To design a curriculum specifically tailored for KATH, the GRACE team conducted a needs assessment to define local conditions and trainer expertise. The results of the needs assessment were reviewed by an expert panel of five physicians from HSS and University of Kansas Medical Center considered to be experts in regional anesthesia and with experience applying those skillsets in LRS. The panel provided recommendations for curriculum teaching modalities, lecture content, and specific blocks to introduce.

KATH Resident Korkor Abebrese and HSS Fellow Mark Brouillette perform a sciatic nerve block for a patient with a lateral malleolus fracture.

From the expert recommendations, the GRACE team put together a final curriculum of didactic lectures, simulation training with ultrasound volunteers and gel block mannequins, and hands-on teaching during patient care. They taught interscalene, supraclavicular, and infraclavicular approaches to the brachial plexus block for use as the primary anesthetic for upper-extremity surgeries. Trans- and subgluteal sciatic nerve, femoral nerve, and fascia iliaca plane blocks were taught for hip and femur analgesia. They taught sciatic nerve in the popliteal fossa and saphenous nerve in the adductor canal blocks for surgical anesthesia and postoperative analgesia for patients undergoing knee and leg operations. Nerve colocalization with both ultrasound and peripheral nerve stimulator was taught as an option for sciatic and femoral nerve blocks in patients with challenging anatomy.

Fourteen of 16 anesthesia physicians, both trainees and attendings, at KATH enrolled in and completed the course. They rapidly acquired clinical skills and translated them into meaningful patient care. Interest in GRACE was strong during the two three-week training sessions held in 2018. Anecdotally, patient and surgeon satisfaction with GRACE was high. Surgeons reported better surgical conditions and improved postoperative mobilization and pain control in patients who received blocks. Surgeons’ only complaint was that the GRACE team did not block more patients.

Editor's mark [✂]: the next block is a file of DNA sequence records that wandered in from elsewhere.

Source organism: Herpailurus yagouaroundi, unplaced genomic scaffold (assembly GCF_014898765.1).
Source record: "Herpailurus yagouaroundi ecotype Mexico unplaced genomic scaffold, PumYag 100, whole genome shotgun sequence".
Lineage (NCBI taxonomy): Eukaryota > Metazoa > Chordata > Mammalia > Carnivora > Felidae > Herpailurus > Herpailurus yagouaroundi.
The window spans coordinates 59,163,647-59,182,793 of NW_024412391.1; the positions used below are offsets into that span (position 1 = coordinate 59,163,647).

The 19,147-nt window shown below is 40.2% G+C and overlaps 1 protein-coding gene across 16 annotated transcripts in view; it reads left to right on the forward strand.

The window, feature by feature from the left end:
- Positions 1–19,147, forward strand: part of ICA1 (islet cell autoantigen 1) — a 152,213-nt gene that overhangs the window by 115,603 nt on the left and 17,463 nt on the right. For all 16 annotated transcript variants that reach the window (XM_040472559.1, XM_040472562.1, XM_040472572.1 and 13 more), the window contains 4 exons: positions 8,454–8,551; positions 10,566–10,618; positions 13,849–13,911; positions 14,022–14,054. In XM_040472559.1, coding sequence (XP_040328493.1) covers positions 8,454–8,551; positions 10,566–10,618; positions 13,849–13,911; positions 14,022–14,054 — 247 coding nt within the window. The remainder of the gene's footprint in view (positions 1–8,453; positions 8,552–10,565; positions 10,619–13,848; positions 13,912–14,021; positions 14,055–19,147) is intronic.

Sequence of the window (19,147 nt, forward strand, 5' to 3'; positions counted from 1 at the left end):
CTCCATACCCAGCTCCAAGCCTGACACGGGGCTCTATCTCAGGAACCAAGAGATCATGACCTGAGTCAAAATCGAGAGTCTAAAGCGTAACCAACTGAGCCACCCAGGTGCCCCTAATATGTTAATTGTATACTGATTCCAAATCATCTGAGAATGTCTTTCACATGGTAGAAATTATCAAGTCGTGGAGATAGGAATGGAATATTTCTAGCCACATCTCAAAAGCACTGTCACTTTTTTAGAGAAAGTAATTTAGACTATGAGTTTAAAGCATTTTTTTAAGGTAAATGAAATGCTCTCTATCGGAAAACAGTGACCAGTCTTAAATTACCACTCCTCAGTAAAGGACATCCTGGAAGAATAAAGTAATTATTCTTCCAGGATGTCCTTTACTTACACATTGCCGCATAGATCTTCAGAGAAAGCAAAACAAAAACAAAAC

KATH Specialist Anastasia Ohene takes her post-GRACE clinical skills exam.

Using the Kirkpatrick four-part method for training program evaluation, the team attempted to objectively measure changes associated with GRACE.3 The Kirkpatrick method was originally developed for use with industrial training programs, and it was recently used to evaluate a point-of-care ultrasound course for anesthesia residents.4 According to the four-level model, GRACE measured trainee satisfaction (Level 1), changes in knowledge (Level 2), clinical skill (Level 3), and peripheral nerve block utilization (Level 4) at KATH.

Responses to a satisfaction survey were all affirmative when trainees were asked to rate agreement with statements such as “the program was applicable to my practice” and “the program should be continued at KATH.” A novel multiple-choice knowledge exam and an observed structured clinical skills exam5 were administered before and after GRACE. The percentage of questions answered correctly on the knowledge exam improved from 65% to 88%, and the pass rate on the clinical skills exam increased from 29% to 86%. KATH residents had the highest participation rates in curriculum activities. Residents’ knowledge exam scores increased from 60% to 90%, and their pass rate on the clinical skills exam improved from 0% to 100%. Collection of before-and-after data on block utilization is ongoing and is to be completed in October 2018.